Next, focus on ideas and not memorization. Develop a clear idea, theme or argument and the secondary or tertiary points you’ll use to support those ideas. But from there, give yourself the space and freedom to be fluid. Meaning, if someone’s wearing a funny shirt, or said something inappropriate before the meeting started or the DJ was playing the wrong music, you have the opportunity to weave the relevant moments of the event into the presentation. This show’s the audience that you’re aware and paying attention and that you have the ability to think on your feet rather than regurgitate a message like a preprogrammed robot.

Finally, Michael and I both agree that fitness should be ever-present in our journey of communication excellence. Not only does he believe that he’s calmer, more clear headed and generally happier because a dedication to fitness, Michael uses it as a tool for preparation.

I remember in October of 2017 during the lead up to the Speaker Slam Grand Slam, Michael was posting montage videos on FB of his workouts calling me out asking if I was ready for the event. He would do push ups, stair climbs and sprints and than rehearse his lines out of breath.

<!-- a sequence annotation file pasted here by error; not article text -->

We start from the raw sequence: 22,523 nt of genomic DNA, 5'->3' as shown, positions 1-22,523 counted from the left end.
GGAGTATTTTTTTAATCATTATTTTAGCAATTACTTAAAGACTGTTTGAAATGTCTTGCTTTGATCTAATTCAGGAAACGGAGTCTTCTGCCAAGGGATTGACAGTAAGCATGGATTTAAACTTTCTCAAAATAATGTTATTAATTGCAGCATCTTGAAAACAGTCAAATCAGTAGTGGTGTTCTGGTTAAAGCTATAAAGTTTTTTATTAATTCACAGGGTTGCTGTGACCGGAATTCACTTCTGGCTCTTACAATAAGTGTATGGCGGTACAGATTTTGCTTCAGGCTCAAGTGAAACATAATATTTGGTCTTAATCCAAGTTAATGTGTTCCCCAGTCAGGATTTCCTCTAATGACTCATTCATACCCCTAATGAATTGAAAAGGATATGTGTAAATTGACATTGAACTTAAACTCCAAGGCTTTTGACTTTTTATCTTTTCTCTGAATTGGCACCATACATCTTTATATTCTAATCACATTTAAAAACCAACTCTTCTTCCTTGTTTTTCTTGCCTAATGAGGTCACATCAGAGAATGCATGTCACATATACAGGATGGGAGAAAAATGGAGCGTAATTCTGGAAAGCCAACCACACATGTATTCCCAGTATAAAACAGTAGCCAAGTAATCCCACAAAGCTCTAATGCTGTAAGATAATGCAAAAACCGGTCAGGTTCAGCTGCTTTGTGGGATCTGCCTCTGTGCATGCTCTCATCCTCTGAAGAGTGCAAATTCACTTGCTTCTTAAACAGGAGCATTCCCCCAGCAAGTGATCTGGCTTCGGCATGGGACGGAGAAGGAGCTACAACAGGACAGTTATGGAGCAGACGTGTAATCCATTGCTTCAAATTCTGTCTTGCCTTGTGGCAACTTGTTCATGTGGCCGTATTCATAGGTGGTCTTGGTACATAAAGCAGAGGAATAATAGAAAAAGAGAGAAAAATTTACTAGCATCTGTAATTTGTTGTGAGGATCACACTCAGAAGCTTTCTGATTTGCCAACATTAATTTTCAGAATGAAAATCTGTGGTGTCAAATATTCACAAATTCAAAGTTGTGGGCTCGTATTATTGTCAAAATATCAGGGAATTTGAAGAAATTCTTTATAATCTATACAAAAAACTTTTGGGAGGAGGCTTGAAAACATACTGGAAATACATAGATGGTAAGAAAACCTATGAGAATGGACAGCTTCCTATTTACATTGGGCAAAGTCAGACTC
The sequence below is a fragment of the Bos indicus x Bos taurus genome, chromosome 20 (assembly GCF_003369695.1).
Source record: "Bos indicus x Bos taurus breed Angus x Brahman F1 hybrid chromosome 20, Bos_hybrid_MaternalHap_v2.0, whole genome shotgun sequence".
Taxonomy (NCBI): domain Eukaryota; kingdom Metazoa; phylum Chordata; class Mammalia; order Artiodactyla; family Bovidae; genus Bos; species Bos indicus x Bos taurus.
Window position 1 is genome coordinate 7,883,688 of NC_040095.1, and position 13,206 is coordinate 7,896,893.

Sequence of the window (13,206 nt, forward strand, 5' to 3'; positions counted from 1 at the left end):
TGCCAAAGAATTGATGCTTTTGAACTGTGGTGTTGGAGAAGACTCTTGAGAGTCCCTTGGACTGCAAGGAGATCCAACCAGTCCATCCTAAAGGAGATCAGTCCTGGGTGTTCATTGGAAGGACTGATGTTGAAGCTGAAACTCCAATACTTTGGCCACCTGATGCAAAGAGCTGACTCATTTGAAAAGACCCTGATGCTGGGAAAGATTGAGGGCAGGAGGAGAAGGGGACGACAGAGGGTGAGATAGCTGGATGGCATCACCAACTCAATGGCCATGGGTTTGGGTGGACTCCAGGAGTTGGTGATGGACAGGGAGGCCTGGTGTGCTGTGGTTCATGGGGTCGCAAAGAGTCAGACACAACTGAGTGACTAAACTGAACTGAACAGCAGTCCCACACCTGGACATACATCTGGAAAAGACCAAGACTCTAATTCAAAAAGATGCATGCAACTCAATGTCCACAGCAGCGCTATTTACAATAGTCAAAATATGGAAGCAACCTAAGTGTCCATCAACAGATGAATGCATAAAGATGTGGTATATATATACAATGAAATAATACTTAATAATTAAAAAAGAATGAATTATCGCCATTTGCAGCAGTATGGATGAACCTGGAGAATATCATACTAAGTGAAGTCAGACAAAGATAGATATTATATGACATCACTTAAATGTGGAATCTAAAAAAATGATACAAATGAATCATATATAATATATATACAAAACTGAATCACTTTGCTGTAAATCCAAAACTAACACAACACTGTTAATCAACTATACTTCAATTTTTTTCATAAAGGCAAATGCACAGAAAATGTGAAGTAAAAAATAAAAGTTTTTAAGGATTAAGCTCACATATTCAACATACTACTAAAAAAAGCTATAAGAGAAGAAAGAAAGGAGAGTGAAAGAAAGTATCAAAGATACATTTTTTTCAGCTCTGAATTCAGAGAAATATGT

“Rehearsing out of breath,” Michael says, “is a way of mimicking the emotions of nervousness you’ll feel on stage. If you can deliver your speech after a set of sprints, you’re ready to rock the house.”

I couldn’t be more grateful for Michaels friendship and guidance, as he says, he’s just keeping it a buck! (keeping it real with attitude ;)).

Do this.

  • When you’re about to take the stage, remember why you started and forget about winning.
  • See how many ways you can tell the same joke. Strive for at least 6
  • Remove notes from your presentations at all costs. Don’t allow yourself to be underprepared!

Audio timeline:

  • 00: intro and who is Michael Orrett

  • 1:40 death by violin story

  • 3:30 good vs the best of the best speakers

  • 7:00 tip for authenticity

  • 10:00 tips for humour

  • 11:25 take away for joke telling

  • 12:10 don’t step on your jokes

  • 16:00 how he prepares.

  • 18:45 preparation for beginner speakers

  • 20:40 exercise and speaking prep

  • 24:00 dark side of Toastmasters

Till next time  stay on offence. Aggressively pursue a better version of yourself. And remember what Jim Rohn said, “you cannot change the destination of your life overnight but you can change your direction.”

Jonathan Andrews

Out.

Selling from the stage with Ronnie Fisher